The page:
3. Red Pimp Fedora--I don't know who the guy was, but he had a prime seat, right on the aisle and in perfect view whenever they showed someone coming out of the doors of the Capital and down the stairs.

2. Old Man Bush--The large fur hat with ear flaps and all was accentuated by the bewildered look on George HW Bush's face every time they caught his image on camera. I don't agree with his politics, but I respect his career and achievements. Still, there was a day a few years ago when, during a rain delay, he walked onto the NESN set to talk with whoever was the anchor at the time. He looked disheveled and undignified; very un-Presidential. He looked that bad today. Anytime I even saw him in the background I had to stifle a laugh.

1. Aretha--Good grief! Anyone with a head that big would try to draw attention away from it, you'd think. Wear a large ribbon at the intersection of the chest and shoulder. Get a colorful, chunky necklace. Instead she goes the other way and gets a hat with such a ridiculously large, bedazzled ribbon that you can't help but be distracted from her voice. Was that silly thing suggested by some English royalty?

Cheney in a wheelchair

Please don't think less of me that I think it's funny Dick Cheney hurt his back moving boxes and is in a wheelchair. It will make it that much harder for the door to hit him in the ass on the way out the door. Will they put a blanket over his legs while he's at the inauguration? Here's a picture of the VPs last day in the office.

Song of the Day: Dancin' in the Streets

Summer isn't here in a real, physical way. But I think the argument could be made that W stands for a long, dark winter in America.

Happy Inauguration Day, America. Enjoy the celebration!



Martha and the Vandellas.

Monday, January 19, 2009

Happy 200th Edgar

Edgar Allan Poe--born in Boston, but not a big fan of Boston--was born 200 years ago today.

I've always liked Poe. I own a book of his collected works. I'll never forget reading "A Telltale Heart" in Mrs. Goodwin's English class.

Read lots of tasty tidbits at Wikipedia, like the fact that he was in the Army and posted at Fort Independence (now more commonly known as Castle Island in South Boston). He got himself discharged from the Army and went to the United States Military Academy at West Point. He didn't like that much and got himself thrown out.

Big Game Ben

In his last Super Bowl, Ben Roethlisberger did this: 9-21, 123 yards, 1 rush TD, 2 picks. His QB raiting was 22.6, that's the lowest of any winning quarterback in the Super Bowl and lower than a lot of losers.

Yesterday, he completed less than 50% of his passes and most of his 255 yards passing seemed to come on yards gained by receivers after the catch (YAC).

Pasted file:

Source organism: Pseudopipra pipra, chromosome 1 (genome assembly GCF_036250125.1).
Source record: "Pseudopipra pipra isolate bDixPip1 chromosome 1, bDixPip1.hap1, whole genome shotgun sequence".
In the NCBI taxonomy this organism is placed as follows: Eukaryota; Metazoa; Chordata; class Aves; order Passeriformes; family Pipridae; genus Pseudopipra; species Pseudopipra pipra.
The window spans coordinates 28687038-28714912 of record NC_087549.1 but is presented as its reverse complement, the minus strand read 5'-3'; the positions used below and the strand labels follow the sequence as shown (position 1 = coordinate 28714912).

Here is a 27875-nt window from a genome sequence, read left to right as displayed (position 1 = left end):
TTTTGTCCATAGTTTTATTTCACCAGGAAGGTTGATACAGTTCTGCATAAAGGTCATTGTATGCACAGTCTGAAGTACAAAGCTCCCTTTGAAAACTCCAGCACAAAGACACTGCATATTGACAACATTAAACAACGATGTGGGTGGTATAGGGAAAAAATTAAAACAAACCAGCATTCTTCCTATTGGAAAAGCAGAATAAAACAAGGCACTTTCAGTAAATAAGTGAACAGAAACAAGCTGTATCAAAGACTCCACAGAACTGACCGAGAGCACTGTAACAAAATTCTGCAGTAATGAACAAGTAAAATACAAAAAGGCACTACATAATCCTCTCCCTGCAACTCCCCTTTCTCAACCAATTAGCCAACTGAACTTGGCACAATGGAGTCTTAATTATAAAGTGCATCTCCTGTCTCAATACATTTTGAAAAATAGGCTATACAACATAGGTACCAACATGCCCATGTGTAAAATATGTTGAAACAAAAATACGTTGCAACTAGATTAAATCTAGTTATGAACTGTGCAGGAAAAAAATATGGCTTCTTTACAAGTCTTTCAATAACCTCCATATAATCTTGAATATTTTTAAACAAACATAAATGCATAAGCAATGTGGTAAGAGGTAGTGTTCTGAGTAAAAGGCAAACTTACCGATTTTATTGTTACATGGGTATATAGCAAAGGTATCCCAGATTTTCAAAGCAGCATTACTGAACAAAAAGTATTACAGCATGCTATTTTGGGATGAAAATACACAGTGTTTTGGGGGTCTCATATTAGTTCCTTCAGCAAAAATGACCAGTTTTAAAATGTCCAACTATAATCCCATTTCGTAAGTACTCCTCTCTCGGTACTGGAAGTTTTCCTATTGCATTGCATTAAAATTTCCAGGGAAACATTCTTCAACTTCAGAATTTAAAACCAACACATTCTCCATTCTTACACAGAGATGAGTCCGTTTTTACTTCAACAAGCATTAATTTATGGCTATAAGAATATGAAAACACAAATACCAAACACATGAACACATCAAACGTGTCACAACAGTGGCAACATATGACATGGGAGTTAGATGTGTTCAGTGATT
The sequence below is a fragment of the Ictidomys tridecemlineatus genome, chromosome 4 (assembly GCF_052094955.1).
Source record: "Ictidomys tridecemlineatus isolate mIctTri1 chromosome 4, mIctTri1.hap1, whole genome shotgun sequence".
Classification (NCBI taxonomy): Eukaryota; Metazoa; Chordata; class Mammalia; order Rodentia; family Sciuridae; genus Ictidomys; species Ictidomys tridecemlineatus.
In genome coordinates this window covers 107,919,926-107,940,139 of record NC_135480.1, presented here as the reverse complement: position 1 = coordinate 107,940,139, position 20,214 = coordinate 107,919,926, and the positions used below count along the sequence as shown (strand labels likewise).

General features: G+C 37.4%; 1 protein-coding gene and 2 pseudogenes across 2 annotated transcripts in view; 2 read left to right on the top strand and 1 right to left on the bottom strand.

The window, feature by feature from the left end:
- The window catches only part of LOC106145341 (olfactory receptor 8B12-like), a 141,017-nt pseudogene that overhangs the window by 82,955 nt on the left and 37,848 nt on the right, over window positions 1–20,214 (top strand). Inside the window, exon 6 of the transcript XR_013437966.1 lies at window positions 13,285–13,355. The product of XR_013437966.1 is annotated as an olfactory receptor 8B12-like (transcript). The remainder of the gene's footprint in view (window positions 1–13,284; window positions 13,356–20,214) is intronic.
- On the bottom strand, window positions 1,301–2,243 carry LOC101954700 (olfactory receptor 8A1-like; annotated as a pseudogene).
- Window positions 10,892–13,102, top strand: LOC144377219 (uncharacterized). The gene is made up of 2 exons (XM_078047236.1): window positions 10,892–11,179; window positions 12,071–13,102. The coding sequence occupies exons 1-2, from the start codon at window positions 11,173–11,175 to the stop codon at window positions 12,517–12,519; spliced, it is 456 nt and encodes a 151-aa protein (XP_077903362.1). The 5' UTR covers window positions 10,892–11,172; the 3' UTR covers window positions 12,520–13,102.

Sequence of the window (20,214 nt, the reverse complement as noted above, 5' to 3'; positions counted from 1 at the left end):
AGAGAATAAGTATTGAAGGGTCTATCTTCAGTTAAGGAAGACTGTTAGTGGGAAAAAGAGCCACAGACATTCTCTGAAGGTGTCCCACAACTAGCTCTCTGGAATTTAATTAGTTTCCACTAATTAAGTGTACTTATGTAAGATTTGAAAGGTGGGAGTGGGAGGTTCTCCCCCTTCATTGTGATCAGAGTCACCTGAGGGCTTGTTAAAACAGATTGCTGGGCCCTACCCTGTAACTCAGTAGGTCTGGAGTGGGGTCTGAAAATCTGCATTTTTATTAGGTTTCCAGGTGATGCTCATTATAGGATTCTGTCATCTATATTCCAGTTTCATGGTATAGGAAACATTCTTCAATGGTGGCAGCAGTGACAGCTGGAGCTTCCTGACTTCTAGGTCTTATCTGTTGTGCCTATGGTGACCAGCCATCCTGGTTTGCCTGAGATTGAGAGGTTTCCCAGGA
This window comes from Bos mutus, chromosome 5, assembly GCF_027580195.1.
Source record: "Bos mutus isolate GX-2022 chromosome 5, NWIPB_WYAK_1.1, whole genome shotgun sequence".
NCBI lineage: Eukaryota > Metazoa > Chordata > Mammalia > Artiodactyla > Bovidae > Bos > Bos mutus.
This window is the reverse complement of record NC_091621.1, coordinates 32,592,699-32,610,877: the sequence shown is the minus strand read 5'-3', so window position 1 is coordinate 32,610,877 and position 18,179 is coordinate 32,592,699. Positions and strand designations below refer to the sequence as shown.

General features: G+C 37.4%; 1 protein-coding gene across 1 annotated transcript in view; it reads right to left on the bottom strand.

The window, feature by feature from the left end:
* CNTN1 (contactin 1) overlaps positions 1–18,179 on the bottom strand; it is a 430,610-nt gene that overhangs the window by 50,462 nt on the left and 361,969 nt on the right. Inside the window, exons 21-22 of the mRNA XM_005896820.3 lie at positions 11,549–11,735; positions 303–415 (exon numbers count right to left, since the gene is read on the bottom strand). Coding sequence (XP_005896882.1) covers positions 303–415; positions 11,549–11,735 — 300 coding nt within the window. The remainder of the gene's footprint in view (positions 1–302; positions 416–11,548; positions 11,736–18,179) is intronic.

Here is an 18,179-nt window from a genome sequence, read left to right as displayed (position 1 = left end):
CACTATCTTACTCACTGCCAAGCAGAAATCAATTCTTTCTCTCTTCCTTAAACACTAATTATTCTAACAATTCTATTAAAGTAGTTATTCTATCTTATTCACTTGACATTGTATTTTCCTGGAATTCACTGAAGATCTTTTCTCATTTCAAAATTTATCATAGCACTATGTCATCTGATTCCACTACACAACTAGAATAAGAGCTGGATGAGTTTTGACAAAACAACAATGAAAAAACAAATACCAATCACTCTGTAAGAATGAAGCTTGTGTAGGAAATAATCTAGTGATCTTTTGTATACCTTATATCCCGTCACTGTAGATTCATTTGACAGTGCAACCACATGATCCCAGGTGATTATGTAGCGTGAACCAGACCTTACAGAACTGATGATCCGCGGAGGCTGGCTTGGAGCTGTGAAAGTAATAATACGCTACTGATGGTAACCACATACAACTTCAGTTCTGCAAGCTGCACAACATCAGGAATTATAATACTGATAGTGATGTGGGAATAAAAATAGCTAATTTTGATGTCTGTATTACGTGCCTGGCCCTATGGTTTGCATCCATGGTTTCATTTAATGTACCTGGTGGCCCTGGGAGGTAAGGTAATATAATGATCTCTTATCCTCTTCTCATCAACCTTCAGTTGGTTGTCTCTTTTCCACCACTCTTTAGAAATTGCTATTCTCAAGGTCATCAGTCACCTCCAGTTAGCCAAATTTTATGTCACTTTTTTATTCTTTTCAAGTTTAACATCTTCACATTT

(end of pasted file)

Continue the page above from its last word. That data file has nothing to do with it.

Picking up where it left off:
The defense is the star of this team, no matter how much Jim Nantz gushes over Ben. And for all the raving over "Big Ben," doesn't he seem a bit fragile for a guy 6-5", 245?

They'll probably win the Super Bowl, but I think Ben is overhyped and I'm hoping the Cardinals can pull off their first Super Bowl win.

Song of the Day: By the time I get to Arizona

Kickin' it old school with PE. Chuck D was GOOOOOOOOOD. And that's one helluva groove.

Friday, January 16, 2009

Not so bad

It was -2 when I left the house this morning. Now it's sunny and 15. Almost balmy.
Sent from my BlackBerry® wireless device

An empty street corner

The guy that usually stands at the intersection selling the Boston Herald was nowhere tob e seen this morning. Must be because of the cold. Did you hear it was cold? Not just here. It's cold in a lot of places. During the winter. Go figure.

Sogn of the Day: Never go to work



Funny song by They Might Be Giants

Wednesday, January 14, 2009

No more rich, Corinthian leather

Ricardo Montalban, from Fantasy Island and Chrysler commercials, is dead at age 88.

I actually saw the famous waterfall from the Fantasy Island open during a helicopter ride over Kauai on my honeymoon. Spectacular. Not the best on the island, but good. The waterfall from Jurassic Park is there, too.

Song of the Day: Learning to Fly

Who wouldn't like to do this?

This weekend "Learning to Fly" by Pink Floyd came on the radio. Great song.

Now someone sent me this video. I think I need to make a commitment to skydive this year. I'd love to do this, but I'd smash into the wall. Maybe in ten years or so they'll have something developed to do something like this more safely. What a rush!

wingsuit base jumping from Ali on Vimeo.

Ryan Seacrest; what a tool

Did anyone watch American Idol last night? The last five or ten minutes were all about this inspirational blind guy that tries out. They fill the thing with sappy music in the background and details about his life. Then he comes on, sings well enough and gets through to Hollywood. He comes out the doors with his golden ticket, walking stick and human guide to his cheering family. Ryan Seacrest then interviews him and throws his hand up to high five the guy. The blind guy.

Somebody took advantage of their TiVo, their video camera and YouTube. Take a look.

Monday, January 12, 2009